Page 79 - Jewish Book Annual Volume 9 (1950-1951)

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on them to preach sermons on the theme of Jewish books. The response to this
appeal was most gratifying and hundreds of rabbis and their congregations ar-
ranged book fairs, exhibits, lectures, discussions, contests, and plays.
In many communities, Jewish Community Centers took the initiative in organ-
izing community-wide programs. Limitations of space preclude the reporting on
even a small number of the thousands of local events tha t were held. In New York
City, the Metropolitan Jewish Book Council sponsored by the New York Metro-
politan Section of JWB stimulated exhibits in ten major libraries and many public
l ibrary branches. Ten radio and three television programs in addition to scores
of lectures and other activities were conducted by Centers, synagogues, and other
Jewish organizations. A symposium on “Great Jewish Books” was the opening
event of Jewish Book Month. A seminar for librarians of public and high school
libraries in New York City was held. In addition, leading booksellers, among them
Doubleday, Brentano’s and Scribner’s featured Jewish book exhibits.
Some 300 Jewish organizations cooperated in the community-wide observance
of Jewish Book Month sponsored by the Jewish Community Library of the Los
Angeles Jewish Community Council. The celebration, in which all public library
branches, colleges, and universities took part, was marked by literary programs
and exhibits and climaxed with a colorful ceremony at the Wilshire Ebell Theatre
which featured awards to ten authors and a dramatic presentation and choral
In Chicago, Maurice Samuel was the guest speaker at the main event of Jewish
Book Month. The Yiddish poet, H. Leivick, was featured in Detroit.
All the rabbis in Schenectady, N. Y., devoted their Book Sabbath sermons to
a review of
Challenging Years
by the late Dr. Stephen S. Wise. Community-wide
programs at the Jewish Community Center at Lynn, Mass., centering about four
Monday evening book events, were highlighted by a talk by Fanny Goldstein,
honorary president of the Jewish Book Council, and a symposium on “Building
an American Jewish Culture.”
Other city-wide Book Month affairs with Jewish Community Centers, Jewish
education bodies or community councils as sponsors and coordinators were held
at Philadelphia, Pa. , Indianapolis, Ind., Chattanooga, Tenn. , Stamford, Conn.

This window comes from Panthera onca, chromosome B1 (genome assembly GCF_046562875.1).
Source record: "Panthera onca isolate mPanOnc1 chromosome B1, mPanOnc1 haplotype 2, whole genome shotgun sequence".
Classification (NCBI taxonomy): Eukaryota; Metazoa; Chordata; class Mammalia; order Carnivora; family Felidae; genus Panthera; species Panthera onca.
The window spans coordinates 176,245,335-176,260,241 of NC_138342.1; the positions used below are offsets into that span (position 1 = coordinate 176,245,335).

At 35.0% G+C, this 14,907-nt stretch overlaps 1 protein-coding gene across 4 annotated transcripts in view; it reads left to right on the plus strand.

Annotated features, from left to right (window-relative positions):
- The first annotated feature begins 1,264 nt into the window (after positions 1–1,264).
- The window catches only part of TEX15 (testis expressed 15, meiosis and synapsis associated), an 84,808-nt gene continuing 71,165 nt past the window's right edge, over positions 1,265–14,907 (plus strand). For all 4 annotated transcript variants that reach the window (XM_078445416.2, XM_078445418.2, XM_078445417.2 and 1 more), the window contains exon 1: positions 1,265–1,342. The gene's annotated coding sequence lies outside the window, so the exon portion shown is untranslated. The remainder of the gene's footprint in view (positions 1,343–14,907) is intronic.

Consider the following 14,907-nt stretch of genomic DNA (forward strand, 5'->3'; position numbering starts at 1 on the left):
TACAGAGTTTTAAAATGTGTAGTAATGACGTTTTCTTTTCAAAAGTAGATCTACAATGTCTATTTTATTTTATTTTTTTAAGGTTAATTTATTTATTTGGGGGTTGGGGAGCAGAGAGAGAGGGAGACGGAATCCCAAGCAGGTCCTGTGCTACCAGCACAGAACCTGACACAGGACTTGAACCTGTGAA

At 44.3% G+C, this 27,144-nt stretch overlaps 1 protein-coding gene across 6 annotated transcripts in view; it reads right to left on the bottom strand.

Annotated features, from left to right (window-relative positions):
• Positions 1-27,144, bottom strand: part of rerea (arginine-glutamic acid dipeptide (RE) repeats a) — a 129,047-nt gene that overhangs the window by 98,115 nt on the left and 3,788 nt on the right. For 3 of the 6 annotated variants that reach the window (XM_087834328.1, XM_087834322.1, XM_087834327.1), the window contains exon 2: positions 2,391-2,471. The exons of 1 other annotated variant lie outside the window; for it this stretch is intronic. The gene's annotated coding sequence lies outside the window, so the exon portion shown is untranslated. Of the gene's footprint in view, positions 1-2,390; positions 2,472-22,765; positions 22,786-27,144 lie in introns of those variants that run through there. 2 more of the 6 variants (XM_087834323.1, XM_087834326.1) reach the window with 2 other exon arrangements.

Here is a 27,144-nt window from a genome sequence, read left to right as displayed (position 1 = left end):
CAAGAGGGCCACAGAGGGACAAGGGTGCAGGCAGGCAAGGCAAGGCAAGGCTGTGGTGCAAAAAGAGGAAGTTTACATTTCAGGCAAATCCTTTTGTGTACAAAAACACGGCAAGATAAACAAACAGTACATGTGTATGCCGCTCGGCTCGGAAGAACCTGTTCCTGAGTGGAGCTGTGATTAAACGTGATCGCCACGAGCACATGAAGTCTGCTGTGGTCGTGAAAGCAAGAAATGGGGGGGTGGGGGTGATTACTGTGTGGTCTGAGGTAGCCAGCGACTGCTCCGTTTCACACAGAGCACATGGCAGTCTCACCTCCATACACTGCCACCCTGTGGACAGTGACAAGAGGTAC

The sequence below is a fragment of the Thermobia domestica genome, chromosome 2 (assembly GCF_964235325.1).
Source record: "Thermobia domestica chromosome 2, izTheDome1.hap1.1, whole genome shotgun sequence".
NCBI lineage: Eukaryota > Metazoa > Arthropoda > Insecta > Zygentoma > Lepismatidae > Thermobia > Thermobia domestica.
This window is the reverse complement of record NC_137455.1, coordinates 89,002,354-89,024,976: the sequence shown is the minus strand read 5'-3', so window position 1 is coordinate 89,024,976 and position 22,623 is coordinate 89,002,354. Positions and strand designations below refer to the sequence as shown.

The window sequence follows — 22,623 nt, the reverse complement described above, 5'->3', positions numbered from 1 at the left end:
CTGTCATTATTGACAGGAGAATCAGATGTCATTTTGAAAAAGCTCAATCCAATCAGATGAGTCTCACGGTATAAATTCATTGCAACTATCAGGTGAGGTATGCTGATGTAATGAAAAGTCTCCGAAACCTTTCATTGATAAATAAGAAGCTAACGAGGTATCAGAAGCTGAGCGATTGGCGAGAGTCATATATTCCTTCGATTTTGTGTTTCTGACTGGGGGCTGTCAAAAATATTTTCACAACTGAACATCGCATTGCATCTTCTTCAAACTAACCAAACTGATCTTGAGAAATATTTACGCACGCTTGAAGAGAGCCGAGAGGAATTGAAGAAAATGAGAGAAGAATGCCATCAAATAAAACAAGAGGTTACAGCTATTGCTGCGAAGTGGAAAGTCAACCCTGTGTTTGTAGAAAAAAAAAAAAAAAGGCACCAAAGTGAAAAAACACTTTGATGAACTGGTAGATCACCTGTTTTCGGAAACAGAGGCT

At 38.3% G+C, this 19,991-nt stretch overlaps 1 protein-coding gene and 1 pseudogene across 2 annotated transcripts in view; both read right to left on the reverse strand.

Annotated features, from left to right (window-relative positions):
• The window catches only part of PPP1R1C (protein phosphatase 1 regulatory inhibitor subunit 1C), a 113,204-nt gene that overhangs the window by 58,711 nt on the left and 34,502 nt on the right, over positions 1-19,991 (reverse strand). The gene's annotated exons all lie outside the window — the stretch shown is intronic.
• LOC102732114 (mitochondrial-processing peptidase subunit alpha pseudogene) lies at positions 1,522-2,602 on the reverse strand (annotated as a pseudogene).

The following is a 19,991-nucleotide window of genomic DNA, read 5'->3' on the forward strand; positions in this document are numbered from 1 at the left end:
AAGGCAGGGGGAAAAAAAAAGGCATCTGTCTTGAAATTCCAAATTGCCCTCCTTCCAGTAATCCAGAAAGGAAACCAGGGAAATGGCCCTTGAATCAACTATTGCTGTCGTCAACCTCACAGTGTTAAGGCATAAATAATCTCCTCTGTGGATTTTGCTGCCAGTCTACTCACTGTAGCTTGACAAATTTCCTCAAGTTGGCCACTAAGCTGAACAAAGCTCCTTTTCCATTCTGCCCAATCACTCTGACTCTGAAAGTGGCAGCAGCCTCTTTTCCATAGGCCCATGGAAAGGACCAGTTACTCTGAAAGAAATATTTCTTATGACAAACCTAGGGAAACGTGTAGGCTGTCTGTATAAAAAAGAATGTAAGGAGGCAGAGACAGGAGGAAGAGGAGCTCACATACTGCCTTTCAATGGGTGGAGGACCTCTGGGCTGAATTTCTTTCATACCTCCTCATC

San Francisco, Calif, (under the aegis of the Associated Jewish Organizations),
Washington, D.C., Mt . Vernon, N. Y., Bridgeport and New Haven, Conn., Spring-
field and Boston, Mass. (the lat ter under the sponsorship of the Greater Boston
Council of Jewish Centers, the Public Library and Bureau of Jewish Education).
A Hebraica exhibit at the Quincy, Mass., Jewish Community Center featured
objects of arts including prints by Szyk, Chagall and Raskin and stamps and cer-
emonial objects from Yemen, Israel, Europe and America. In Mt . Vernon, N.Y. ,
unique wood carvings on literary themes attracted many to the display at the
YMHA. In Springfield, Mass., the Jewish Community Center sponsored an ex-
hibit of rare books and in addition displayed a collection of 33 original paintings
by noted Jewish artists.
At Elizabeth, N. J. , the YMHA set up three art exhibits at the main branch
of the public library, which included paintings by Max Bender and other Jewish
artists depicting Jewish life in Poland and Russia under the Russian Czars.
On the national level, the major Jewish agencies offered their wholehearted co-
operation through the preparation of program suggestions and the encouragement
of their local const ituents. The Jewish Chautauqua Society distributed our posters
and other materials to over 500 university and college libraries with whom it main-
tains contact. Reference to the extent of co-operation of other national organiza-
tions has been made in previous annual reports.
To encourage widespread home observance in honor of the Jewish book on the
last day of Jewish Book Month, the Jewish Book Council of America issued a spe-
cial program guide in English and Yiddish editions, enti tled
Jewish Book Festival.
The aim of the Fest ival is to provide another day among the opportunit ies in the
Jewish calendar for family gatherings. The twelve page, pocket-size festival pam-